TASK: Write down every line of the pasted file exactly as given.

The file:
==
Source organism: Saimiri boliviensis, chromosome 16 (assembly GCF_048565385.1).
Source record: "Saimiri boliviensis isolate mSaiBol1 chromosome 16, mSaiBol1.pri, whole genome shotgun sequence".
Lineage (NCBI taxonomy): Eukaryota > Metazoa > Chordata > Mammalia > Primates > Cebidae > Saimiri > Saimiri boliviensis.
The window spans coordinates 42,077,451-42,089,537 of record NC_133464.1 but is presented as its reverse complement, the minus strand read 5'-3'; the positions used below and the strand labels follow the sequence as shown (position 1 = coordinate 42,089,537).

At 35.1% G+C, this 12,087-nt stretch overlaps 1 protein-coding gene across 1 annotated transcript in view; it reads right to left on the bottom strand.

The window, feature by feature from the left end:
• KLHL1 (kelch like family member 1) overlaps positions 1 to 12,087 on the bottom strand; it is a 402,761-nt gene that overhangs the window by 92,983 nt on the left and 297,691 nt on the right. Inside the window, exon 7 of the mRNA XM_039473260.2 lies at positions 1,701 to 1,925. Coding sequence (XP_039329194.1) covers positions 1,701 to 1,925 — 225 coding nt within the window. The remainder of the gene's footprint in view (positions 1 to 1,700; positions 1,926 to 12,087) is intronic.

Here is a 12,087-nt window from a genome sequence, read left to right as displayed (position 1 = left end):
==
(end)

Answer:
Source organism: Saimiri boliviensis, chromosome 16 (assembly GCF_048565385.1).
Source record: "Saimiri boliviensis isolate mSaiBol1 chromosome 16, mSaiBol1.pri, whole genome shotgun sequence".
Lineage (NCBI taxonomy): Eukaryota > Metazoa > Chordata > Mammalia > Primates > Cebidae > Saimiri > Saimiri boliviensis.
The window spans coordinates 42,077,451-42,089,537 of record NC_133464.1 but is presented as its reverse complement, the minus strand read 5'-3'; the positions used below and the strand labels follow the sequence as shown (position 1 = coordinate 42,089,537).

At 35.1% G+C, this 12,087-nt stretch overlaps 1 protein-coding gene across 1 annotated transcript in view; it reads right to left on the bottom strand.

The window, feature by feature from the left end:
• KLHL1 (kelch like family member 1) overlaps positions 1 to 12,087 on the bottom strand; it is a 402,761-nt gene that overhangs the window by 92,983 nt on the left and 297,691 nt on the right. Inside the window, exon 7 of the mRNA XM_039473260.2 lies at positions 1,701 to 1,925. Coding sequence (XP_039329194.1) covers positions 1,701 to 1,925 — 225 coding nt within the window. The remainder of the gene's footprint in view (positions 1 to 1,700; positions 1,926 to 12,087) is intronic.

Here is a 12,087-nt window from a genome sequence, read left to right as displayed (position 1 = left end):